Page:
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This Is The Most Important Superhero Movie Of The Decade

Superhero movies have been around for decades, from the early days of adventure serials to the dawn of the modern blockbuster era with the likes of 1978's Superman and 1989's Batman. However, the subgenre really started to take off in the 2000s with Sam Raimi's Spider-Man trilogy lighting up the box office. A turning point for the came in 2008, the year that gave us both The Dark Knight, proving superhero movies could offer both blockbuster entertainment and critically-acclaimed drama, and Iron Man, which would set up the Marvel Cinematic Universe and the direction pretty much all superhero movies would go in the years to come.

The idea that characters like Thor and Doctor Strange would appear in the same scene together in a movie would've been inconceivable back in 2002, but now, it's just another day in the MCU. Formerly C-list superheroes are now household names, and audiences are more than willing to accept a talking raccoon and sentient tree traveling the galaxy together. The superhero landscape at the cineplex has become incredibly diverse, with plenty of instant classics arriving in the past ten years. 

There are plenty of contenders for the best superhero movie of the 2010sBlack Panther brought newfound depth to the kind of stories superhero movies could tell, while Avengers: Endgame was arguably the biggest cinematic event of the decade. The idea of crowning any one film as "best" is open to interpretation, but when it comes to "most important," there's one film that shows what superhero movies are capable of, and where they need to go in the future to stay relevant and fresh — Spider-Man: Into the Spider-Verse

Spider-Man: Into the Spider-Verse breathes new life into a classic character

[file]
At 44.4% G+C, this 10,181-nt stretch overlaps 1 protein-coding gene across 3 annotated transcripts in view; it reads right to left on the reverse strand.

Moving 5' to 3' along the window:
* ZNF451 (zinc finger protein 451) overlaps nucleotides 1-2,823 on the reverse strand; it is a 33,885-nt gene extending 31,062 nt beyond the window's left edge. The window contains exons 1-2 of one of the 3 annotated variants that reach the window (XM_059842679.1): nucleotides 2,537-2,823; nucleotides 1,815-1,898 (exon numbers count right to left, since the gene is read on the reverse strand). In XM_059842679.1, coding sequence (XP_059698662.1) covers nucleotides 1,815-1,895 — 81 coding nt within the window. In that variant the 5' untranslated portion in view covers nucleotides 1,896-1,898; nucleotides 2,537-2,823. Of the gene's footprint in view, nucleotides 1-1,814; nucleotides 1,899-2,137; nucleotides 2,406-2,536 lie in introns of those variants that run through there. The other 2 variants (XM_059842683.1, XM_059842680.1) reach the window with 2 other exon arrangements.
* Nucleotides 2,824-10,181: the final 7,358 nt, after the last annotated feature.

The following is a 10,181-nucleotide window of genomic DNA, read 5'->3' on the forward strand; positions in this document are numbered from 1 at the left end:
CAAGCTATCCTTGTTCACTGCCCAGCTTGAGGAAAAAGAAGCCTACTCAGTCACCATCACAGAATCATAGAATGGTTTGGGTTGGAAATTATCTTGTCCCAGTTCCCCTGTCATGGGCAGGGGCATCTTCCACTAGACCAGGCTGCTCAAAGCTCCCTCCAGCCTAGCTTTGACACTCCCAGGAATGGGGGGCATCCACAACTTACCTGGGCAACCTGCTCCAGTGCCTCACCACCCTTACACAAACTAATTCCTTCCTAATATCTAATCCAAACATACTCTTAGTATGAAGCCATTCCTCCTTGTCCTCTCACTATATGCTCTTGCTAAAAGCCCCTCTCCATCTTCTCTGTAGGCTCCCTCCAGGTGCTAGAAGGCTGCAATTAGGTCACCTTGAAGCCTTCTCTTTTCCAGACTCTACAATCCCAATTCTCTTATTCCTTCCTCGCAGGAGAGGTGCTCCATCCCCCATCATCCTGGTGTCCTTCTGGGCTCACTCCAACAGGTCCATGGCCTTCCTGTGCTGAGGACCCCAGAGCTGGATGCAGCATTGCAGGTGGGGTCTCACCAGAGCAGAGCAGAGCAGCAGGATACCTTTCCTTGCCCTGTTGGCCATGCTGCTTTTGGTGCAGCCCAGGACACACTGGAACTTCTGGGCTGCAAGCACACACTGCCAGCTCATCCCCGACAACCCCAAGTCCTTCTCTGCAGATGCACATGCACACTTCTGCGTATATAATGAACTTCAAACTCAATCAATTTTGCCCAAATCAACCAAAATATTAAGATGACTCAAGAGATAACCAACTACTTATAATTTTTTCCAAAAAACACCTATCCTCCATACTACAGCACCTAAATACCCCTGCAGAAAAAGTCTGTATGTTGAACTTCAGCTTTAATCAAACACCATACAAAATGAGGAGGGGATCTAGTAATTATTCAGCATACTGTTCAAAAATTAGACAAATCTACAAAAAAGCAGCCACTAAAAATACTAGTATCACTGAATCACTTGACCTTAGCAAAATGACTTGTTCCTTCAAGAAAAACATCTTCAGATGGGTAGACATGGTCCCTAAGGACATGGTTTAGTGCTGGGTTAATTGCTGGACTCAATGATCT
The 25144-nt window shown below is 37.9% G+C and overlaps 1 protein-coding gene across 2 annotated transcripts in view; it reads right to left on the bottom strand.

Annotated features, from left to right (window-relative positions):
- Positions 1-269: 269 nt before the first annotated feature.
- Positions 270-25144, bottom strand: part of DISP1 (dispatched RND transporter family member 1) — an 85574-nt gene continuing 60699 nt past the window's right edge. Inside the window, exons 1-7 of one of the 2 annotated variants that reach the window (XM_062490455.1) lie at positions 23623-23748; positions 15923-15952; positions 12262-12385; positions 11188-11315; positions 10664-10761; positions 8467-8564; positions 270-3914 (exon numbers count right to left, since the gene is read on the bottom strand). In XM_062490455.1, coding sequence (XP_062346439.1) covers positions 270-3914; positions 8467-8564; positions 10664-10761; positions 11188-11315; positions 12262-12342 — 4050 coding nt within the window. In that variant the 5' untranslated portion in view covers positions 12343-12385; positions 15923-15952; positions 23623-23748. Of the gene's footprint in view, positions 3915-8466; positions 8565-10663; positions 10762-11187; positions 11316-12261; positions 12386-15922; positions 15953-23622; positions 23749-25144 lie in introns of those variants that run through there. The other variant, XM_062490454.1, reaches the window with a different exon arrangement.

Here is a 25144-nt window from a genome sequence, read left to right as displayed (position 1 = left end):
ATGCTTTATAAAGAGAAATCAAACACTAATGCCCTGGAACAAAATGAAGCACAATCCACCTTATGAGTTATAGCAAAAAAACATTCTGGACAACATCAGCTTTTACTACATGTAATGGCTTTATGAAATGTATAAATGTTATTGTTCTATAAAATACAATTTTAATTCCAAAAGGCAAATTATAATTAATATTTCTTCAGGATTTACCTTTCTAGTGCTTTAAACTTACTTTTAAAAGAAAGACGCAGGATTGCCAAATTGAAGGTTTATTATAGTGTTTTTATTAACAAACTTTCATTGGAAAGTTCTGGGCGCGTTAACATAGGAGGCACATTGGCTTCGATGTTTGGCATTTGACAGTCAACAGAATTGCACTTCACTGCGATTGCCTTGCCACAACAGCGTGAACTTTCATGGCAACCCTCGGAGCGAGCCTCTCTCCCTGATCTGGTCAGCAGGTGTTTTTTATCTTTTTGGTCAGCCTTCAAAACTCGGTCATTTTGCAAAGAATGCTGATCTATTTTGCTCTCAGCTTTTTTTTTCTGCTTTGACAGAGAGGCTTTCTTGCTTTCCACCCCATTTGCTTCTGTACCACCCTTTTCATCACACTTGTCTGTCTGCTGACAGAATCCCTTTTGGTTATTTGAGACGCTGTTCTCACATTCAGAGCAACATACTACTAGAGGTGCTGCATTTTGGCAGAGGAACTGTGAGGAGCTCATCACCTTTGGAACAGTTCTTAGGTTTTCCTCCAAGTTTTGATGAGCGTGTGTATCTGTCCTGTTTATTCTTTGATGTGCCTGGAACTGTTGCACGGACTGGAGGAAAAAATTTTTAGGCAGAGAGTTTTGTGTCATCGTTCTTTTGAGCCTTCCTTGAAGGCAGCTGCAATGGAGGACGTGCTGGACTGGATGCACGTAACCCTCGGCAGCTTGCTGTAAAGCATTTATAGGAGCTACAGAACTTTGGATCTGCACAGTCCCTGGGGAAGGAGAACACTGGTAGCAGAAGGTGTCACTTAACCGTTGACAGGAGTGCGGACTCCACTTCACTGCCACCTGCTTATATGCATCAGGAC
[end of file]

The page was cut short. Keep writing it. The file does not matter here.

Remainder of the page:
There have been plenty of Spider-Man movies, and many of them are excellent. Spider-Man 2 is arguably the best live-action interpretation of the character, while Spider-Man: Homecoming offered a fresh take on the hero's origin story, but there's just something about Into the Spider-Verse that makes the character — and the art of the comic book movie — come alive in a whole new way. 

This time around, our hero is an Afro-Latino high schooler by the name of Miles Morales. He also gets bit by a radioactive spider, and he soon learns he has a lot to live up to by the Peter Parker in his universe. He's quickly joined by Spider-People from other universes due to Kingpin's Super-Collider going haywire, introducing him to the likes of Peter B. Parker, Spider-Gwen, and even Spider-Ham. Together they'll have to work together to prevent the multiverse from collapsing. 

While the storyline sounds like it could've gone off the rails at any second, it manages to be accessible without ever feeling convoluted. It even dives into intense scientific principles — an impressive feat for what's ultimately a children's film. That's not even getting into the astonishing, eye-popping animation. Every single frame is like a painting, making it one of the most visually-arresting movies (superhero or otherwise) in recent memory. 

Into the Spider-Verse knocks down the idea of what a superhero is supposed to look like, and what kind of story you can tell within the confines of the genre. Films like Avengers: Endgame and Justice League may be bigger, but for our money, the movie to look to as superheroes enter a new decade is Spider-Verse. With a sequel on the way, we can't wait to see where Miles Morales goes next, and every other superhero franchise would do well to realize there are always new ways to tell stories.